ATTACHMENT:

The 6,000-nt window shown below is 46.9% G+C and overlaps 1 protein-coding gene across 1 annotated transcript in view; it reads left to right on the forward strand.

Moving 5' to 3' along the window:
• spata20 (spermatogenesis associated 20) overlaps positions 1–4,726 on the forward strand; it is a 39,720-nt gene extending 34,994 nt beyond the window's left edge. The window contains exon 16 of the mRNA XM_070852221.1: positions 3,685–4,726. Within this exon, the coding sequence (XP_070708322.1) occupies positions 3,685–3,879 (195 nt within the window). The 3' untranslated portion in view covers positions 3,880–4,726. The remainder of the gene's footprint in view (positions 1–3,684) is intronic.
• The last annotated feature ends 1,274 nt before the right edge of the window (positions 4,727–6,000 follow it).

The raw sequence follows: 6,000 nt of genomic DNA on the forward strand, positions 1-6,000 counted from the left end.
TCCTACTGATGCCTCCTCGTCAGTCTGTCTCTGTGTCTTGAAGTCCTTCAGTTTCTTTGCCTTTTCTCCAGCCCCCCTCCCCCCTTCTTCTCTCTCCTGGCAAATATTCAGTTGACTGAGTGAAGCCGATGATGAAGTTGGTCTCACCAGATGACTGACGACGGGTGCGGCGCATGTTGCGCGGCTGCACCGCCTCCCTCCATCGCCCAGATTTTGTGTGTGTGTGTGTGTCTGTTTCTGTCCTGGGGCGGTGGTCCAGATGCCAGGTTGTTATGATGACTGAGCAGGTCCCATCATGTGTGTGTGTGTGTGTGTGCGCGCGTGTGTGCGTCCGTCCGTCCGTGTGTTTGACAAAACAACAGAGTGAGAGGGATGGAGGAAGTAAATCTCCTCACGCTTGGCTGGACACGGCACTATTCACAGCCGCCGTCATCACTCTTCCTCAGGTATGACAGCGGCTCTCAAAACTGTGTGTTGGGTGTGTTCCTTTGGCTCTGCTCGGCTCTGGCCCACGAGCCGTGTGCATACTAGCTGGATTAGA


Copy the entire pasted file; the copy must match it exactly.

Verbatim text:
The 6,000-nt window shown below is 46.9% G+C and overlaps 1 protein-coding gene across 1 annotated transcript in view; it reads left to right on the forward strand.

Moving 5' to 3' along the window:
• spata20 (spermatogenesis associated 20) overlaps positions 1–4,726 on the forward strand; it is a 39,720-nt gene extending 34,994 nt beyond the window's left edge. The window contains exon 16 of the mRNA XM_070852221.1: positions 3,685–4,726. Within this exon, the coding sequence (XP_070708322.1) occupies positions 3,685–3,879 (195 nt within the window). The 3' untranslated portion in view covers positions 3,880–4,726. The remainder of the gene's footprint in view (positions 1–3,684) is intronic.
• The last annotated feature ends 1,274 nt before the right edge of the window (positions 4,727–6,000 follow it).

The raw sequence follows: 6,000 nt of genomic DNA on the forward strand, positions 1-6,000 counted from the left end.
TCCTACTGATGCCTCCTCGTCAGTCTGTCTCTGTGTCTTGAAGTCCTTCAGTTTCTTTGCCTTTTCTCCAGCCCCCCTCCCCCCTTCTTCTCTCTCCTGGCAAATATTCAGTTGACTGAGTGAAGCCGATGATGAAGTTGGTCTCACCAGATGACTGACGACGGGTGCGGCGCATGTTGCGCGGCTGCACCGCCTCCCTCCATCGCCCAGATTTTGTGTGTGTGTGTGTGTCTGTTTCTGTCCTGGGGCGGTGGTCCAGATGCCAGGTTGTTATGATGACTGAGCAGGTCCCATCATGTGTGTGTGTGTGTGTGTGCGCGCGTGTGTGCGTCCGTCCGTCCGTGTGTTTGACAAAACAACAGAGTGAGAGGGATGGAGGAAGTAAATCTCCTCACGCTTGGCTGGACACGGCACTATTCACAGCCGCCGTCATCACTCTTCCTCAGGTATGACAGCGGCTCTCAAAACTGTGTGTTGGGTGTGTTCCTTTGGCTCTGCTCGGCTCTGGCCCACGAGCCGTGTGCATACTAGCTGGATTAGA